Well this theory is structured as a plausible solution to complex hyper operators. This is a proof sketch and it requires a bit more work here and there; requires an evaluation of a limit; but there is an over all sense of plausibility.

We start by defining a sequence of analytic functions that obey the following rules:

and

Necessarily; these functions can be arbitrary and they pose the true uniqueness criterion. Nonetheless we suggest these functions and give a plausible solution.

Reason for this is it has fast convergence and satisfies the required conditions.

Now we perform a trick. Considering hyper operators; which are written by the following:

and the identity of for any natural is .

We get the usual sequence where zero is addition, one is multiplication, two is exponentiation, etc... We then write that complex operators are products of natural operators with complex exponents. Here; is as before.

It's easy to identify that at natural arguments the product converges to the natural hyperoperator it indexes.

This product; however; converges if and only if the series:

converges.

With this; we perform the ratio test.

It is clear that

Without proof; we can safely assume when x and y aren't 2 or one of them 1:

The question is if they cancel each other out. Or if one takes over the other. I'm hoping it's zero and the result is entire--the disappears in ; so the equation either diverges for all or converges for all or inconclusive. I do not believe that grows too too fast as n varies. So maybe will induce convergence. If it doesn't; we'll use a function for that decreases to zero faster than the definition as it is now. Essentially, the true difficulty is finding a solution for that allows for the convergence of .

The recursive pattern becomes much simpler to find a solution for because we only have to account for instances where . Where of course we must have . However. Most of the returned values will not be natural and for these most of our hyper operators are undefined. So the question becomes much simpler. It's almost as if we can extend the hyper operators beyond natural numbers. If you cannot get what I mean; consider:

however:

This allows us to extend operators to some real or complex numbers. Most definitely probably not all.

A brief note about the operators. They are definitely not commutative for almost all values. I haven't proved this yet however; so in the fractal chaos there may emerge a commutative operator. They are not associative for almost all values. Again; haven't proved this yet; but I think this one is pretty obvious. There may or may not exist identities for the operators. This one may be difficult to prove.

I'm mostly working on trying to prove convergence at the moment. One step at a time. Once that is proven we'll have an entire function that passes through every hyper operator at every two natural arguments. Then we tweak to be recursive. Maybe; if possible; tweak it to have a right hand identity.

We start by defining a sequence of analytic functions that obey the following rules:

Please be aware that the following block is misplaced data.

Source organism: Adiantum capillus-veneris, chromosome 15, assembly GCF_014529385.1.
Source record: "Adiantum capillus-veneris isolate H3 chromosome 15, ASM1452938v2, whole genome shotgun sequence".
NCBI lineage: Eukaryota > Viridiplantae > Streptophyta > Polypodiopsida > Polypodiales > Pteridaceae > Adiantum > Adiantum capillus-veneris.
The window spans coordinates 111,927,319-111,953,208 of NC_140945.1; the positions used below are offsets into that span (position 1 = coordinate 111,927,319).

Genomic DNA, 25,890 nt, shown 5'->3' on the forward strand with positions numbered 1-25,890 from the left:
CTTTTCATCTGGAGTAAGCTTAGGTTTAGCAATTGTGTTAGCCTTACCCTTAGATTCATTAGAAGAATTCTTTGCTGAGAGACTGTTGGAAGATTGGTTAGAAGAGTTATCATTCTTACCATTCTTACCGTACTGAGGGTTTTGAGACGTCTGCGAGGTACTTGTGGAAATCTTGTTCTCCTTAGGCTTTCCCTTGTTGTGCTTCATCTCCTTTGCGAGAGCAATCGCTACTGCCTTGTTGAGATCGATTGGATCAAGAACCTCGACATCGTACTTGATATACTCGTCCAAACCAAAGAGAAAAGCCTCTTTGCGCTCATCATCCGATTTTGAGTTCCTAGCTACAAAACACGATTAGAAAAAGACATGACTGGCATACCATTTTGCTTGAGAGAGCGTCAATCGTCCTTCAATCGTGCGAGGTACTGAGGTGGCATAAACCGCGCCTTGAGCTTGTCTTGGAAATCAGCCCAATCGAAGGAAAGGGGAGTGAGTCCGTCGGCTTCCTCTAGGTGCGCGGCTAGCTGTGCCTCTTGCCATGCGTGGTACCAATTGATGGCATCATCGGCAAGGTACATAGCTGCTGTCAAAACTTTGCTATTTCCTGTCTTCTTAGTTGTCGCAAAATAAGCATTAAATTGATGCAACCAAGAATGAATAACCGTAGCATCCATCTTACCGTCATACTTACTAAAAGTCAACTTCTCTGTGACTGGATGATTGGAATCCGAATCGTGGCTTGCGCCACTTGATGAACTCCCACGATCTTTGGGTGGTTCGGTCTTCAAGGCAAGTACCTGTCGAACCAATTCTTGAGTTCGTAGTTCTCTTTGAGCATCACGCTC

and

Necessarily; these functions can be arbitrary and they pose the true uniqueness criterion. Nonetheless we suggest these functions and give a plausible solution.

Reason for this is it has fast convergence and satisfies the required conditions.

Now we perform a trick. Considering hyper operators; which are written by the following:

and the identity of for any natural is .

We get the usual sequence where zero is addition, one is multiplication, two is exponentiation, etc... We then write that complex operators are products of natural operators with complex exponents. Here; is as before.

It's easy to identify that at natural arguments the product converges to the natural hyperoperator it indexes.

This product; however; converges if and only if the series:

converges.

With this; we perform the ratio test.

It is clear that

Without proof; we can safely assume when x and y aren't 2 or one of them 1:

The question is if they cancel each other out. Or if one takes over the other. I'm hoping it's zero and the result is entire--the disappears in ; so the equation either diverges for all or converges for all or inconclusive. I do not believe that grows too too fast as n varies. So maybe will induce convergence. If it doesn't; we'll use a function for that decreases to zero faster than the definition as it is now. Essentially, the true difficulty is finding a solution for that allows for the convergence of .

The recursive pattern becomes much simpler to find a solution for because we only have to account for instances where . Where of course we must have . However. Most of the returned values will not be natural and for these most of our hyper operators are undefined. So the question becomes much simpler. It's almost as if we can extend the hyper operators beyond natural numbers. If you cannot get what I mean; consider:

however:

This allows us to extend operators to some real or complex numbers. Most definitely probably not all.

A brief note about the operators. They are definitely not commutative for almost all values. I haven't proved this yet however; so in the fractal chaos there may emerge a commutative operator. They are not associative for almost all values. Again; haven't proved this yet; but I think this one is pretty obvious. There may or may not exist identities for the operators. This one may be difficult to prove.

I'm mostly working on trying to prove convergence at the moment. One step at a time. Once that is proven we'll have an entire function that passes through every hyper operator at every two natural arguments. Then we tweak to be recursive. Maybe; if possible; tweak it to have a right hand identity.